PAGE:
Recollections of the November Pogrom of 1938
The “November Pogrom”, “Kristallnacht” or “Night of Broken Glass”, are all terms used to describe the pogrom carried out against Jews on the territory of the German Reich during the night of the 9-10 November 1938. The pogrom was portrayed as a spontaneous outburst by the population in response to the assassination of the German embassy official Ernst von Rath by the 17-year-old Jew Herschel Grynszpan in Paris on 7 November 1938.
Jewish businesses, apartments and synagogues were plundered, decimated and confiscated; thousands of Jews were arrested and, in part, deported to concentration camps, where many of them were murdered. In Vienna alone 40 synagogues were destroyed.
In his recollections Friedrich Zawrel describes the transition from the discrimination of the Jews to their systematic persecution, which ultimately culminated in the Holocaust. “During the night of the 9-10 of November the synagogues and temples were ablaze. In Vienna the persecution of the Jews commenced. Their businesses and apartments were plundered. They were driven out of the schools and universities and completely excluded from public life.”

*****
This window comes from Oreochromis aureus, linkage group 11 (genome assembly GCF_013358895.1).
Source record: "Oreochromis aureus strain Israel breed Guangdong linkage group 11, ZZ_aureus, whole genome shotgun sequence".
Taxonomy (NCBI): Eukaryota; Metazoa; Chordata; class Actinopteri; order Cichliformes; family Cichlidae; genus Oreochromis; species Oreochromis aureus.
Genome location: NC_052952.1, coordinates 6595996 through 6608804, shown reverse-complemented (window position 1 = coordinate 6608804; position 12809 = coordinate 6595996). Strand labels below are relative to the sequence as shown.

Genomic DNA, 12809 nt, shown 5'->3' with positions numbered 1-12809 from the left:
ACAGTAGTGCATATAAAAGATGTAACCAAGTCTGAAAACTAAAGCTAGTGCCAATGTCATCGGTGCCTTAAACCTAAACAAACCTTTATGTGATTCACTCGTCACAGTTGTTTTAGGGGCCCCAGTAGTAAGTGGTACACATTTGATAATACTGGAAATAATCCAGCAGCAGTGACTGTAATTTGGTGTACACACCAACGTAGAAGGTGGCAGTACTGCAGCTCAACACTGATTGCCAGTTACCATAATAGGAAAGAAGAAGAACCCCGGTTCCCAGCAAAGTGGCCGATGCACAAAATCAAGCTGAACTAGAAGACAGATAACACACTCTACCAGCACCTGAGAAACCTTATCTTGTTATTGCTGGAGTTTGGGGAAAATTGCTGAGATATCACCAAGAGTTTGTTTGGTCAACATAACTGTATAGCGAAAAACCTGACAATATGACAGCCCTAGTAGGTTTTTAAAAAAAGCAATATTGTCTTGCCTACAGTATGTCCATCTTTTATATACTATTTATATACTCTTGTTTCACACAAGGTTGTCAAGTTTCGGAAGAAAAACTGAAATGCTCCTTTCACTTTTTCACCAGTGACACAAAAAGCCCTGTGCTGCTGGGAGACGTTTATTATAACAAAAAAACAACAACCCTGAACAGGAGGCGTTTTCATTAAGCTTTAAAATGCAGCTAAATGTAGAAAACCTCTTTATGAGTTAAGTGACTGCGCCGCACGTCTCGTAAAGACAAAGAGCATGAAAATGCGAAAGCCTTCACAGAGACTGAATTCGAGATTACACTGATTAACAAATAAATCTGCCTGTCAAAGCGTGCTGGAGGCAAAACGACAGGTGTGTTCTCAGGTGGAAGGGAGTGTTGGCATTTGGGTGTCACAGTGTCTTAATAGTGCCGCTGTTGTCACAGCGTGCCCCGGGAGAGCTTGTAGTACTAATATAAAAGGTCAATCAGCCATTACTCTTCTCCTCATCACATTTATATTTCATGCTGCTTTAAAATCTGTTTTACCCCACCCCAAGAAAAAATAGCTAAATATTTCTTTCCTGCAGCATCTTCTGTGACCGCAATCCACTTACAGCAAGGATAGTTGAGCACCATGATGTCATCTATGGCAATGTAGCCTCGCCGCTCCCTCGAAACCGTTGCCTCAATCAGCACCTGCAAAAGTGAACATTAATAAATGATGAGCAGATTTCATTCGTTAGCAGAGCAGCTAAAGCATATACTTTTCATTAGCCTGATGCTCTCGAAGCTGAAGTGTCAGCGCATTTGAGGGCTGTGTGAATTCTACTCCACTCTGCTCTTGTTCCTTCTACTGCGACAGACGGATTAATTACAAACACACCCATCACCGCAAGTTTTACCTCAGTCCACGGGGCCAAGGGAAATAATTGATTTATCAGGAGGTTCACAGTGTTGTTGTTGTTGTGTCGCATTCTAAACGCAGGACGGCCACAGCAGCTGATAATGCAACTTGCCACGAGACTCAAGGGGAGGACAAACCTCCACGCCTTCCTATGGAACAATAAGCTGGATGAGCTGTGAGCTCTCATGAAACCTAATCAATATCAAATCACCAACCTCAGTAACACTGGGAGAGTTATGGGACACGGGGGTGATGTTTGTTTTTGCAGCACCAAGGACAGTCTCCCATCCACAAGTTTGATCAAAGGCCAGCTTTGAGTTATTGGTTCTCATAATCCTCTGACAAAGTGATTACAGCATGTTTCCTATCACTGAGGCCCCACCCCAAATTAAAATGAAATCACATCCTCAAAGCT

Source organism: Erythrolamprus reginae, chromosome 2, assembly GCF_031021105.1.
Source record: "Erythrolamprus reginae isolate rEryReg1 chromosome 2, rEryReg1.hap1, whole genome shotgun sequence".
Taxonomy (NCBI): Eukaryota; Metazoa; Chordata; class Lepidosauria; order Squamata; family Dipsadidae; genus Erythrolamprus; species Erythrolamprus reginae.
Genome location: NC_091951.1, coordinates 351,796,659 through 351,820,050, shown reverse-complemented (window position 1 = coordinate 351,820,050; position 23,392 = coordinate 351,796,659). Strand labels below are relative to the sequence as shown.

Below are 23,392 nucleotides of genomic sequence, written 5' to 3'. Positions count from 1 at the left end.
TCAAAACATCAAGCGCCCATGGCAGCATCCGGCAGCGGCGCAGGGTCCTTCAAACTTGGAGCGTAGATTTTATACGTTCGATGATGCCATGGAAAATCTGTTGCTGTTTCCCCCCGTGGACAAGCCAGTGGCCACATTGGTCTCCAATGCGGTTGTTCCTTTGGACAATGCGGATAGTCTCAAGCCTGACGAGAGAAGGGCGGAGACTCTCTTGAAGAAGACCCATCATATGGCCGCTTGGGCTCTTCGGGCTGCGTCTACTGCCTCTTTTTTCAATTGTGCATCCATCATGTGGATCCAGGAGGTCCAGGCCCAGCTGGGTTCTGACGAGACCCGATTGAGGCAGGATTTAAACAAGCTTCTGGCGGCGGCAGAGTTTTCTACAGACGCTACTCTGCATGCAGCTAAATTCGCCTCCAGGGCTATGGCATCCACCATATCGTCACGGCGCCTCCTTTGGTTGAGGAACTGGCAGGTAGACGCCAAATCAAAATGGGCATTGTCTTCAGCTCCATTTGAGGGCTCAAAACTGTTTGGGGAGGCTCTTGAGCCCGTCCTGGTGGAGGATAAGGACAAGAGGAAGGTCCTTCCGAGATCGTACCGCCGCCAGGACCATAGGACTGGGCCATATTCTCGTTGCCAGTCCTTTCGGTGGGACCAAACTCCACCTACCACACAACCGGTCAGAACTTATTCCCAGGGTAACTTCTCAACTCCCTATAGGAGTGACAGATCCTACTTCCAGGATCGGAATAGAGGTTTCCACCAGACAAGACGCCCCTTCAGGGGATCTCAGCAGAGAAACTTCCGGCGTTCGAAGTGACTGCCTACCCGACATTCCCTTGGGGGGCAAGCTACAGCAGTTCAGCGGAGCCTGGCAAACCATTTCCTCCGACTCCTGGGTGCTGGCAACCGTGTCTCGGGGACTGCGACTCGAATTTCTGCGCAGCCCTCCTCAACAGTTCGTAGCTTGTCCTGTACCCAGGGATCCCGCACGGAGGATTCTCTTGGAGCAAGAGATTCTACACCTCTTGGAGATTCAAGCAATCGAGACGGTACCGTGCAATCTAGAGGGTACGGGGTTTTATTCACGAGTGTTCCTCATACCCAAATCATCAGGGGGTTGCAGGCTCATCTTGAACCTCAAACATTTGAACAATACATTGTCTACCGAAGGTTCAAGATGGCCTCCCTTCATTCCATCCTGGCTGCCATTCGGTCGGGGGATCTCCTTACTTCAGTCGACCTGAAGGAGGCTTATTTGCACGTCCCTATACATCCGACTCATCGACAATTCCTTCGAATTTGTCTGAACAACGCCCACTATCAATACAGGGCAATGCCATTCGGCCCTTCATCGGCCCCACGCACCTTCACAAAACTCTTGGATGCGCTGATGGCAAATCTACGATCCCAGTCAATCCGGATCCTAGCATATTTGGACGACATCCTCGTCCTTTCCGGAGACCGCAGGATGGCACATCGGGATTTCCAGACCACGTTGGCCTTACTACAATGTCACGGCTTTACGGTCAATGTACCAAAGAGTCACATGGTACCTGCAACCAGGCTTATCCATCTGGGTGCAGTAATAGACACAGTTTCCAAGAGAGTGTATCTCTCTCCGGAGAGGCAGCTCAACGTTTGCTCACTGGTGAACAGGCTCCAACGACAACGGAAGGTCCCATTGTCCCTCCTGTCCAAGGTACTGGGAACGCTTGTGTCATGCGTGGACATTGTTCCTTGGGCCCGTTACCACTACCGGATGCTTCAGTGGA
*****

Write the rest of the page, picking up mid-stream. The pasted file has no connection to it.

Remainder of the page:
Lizzi Jalkio, whose life story was published in volume 1 of the series “Recollections”, describes her experiences: “I lived through the tenth of November in Vienna, and even if it should be terrible in the foreign land, children, after this day nothing can seem terrible and intolerable.”
Many eyewitnesses refer to this notorious date in their recollections and describe the events of the November Pogrom against the backdrop of their own family’s experiences.